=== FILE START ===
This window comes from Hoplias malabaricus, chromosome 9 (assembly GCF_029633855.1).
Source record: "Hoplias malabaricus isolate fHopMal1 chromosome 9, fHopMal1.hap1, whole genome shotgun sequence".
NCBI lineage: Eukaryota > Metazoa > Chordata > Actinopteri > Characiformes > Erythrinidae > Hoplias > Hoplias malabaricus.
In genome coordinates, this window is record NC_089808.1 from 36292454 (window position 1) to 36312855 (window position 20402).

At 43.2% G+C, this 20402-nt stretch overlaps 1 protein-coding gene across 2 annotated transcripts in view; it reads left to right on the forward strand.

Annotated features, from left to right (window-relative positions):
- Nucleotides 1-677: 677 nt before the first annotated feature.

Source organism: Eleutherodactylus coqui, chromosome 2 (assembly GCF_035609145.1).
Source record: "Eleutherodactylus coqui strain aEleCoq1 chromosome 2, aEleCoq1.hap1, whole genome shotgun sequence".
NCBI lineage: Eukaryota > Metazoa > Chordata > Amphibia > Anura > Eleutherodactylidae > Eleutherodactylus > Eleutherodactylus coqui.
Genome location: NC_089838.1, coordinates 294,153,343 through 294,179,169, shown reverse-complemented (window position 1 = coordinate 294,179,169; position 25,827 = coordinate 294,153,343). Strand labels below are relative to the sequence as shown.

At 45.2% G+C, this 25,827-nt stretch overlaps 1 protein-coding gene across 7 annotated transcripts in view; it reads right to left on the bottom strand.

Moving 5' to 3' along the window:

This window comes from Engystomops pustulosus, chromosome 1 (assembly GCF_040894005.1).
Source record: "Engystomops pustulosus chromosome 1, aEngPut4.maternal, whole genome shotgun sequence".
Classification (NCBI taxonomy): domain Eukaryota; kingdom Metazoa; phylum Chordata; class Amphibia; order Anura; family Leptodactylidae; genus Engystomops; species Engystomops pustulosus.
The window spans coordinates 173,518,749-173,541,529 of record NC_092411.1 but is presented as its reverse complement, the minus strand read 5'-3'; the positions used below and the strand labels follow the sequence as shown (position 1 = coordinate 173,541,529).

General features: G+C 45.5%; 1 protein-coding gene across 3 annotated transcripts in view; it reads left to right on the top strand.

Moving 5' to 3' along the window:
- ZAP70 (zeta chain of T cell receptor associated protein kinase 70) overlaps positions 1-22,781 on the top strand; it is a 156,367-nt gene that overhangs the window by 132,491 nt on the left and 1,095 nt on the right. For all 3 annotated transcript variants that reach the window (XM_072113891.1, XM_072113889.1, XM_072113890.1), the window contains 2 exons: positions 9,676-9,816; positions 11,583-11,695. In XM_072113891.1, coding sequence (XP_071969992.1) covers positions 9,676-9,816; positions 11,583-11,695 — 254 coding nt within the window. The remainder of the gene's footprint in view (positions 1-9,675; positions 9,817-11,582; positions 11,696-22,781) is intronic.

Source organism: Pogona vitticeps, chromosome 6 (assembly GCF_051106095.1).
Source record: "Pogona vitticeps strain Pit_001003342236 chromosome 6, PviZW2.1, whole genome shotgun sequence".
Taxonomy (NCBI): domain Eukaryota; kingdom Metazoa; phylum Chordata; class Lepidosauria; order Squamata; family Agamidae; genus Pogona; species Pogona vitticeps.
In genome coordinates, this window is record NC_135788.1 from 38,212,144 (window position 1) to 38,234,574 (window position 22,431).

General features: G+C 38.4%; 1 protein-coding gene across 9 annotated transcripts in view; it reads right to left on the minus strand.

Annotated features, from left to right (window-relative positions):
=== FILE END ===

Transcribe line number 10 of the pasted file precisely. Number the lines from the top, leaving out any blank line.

NCBI lineage: Eukaryota > Metazoa > Chordata > Amphibia > Anura > Eleutherodactylidae > Eleutherodactylus > Eleutherodactylus coqui.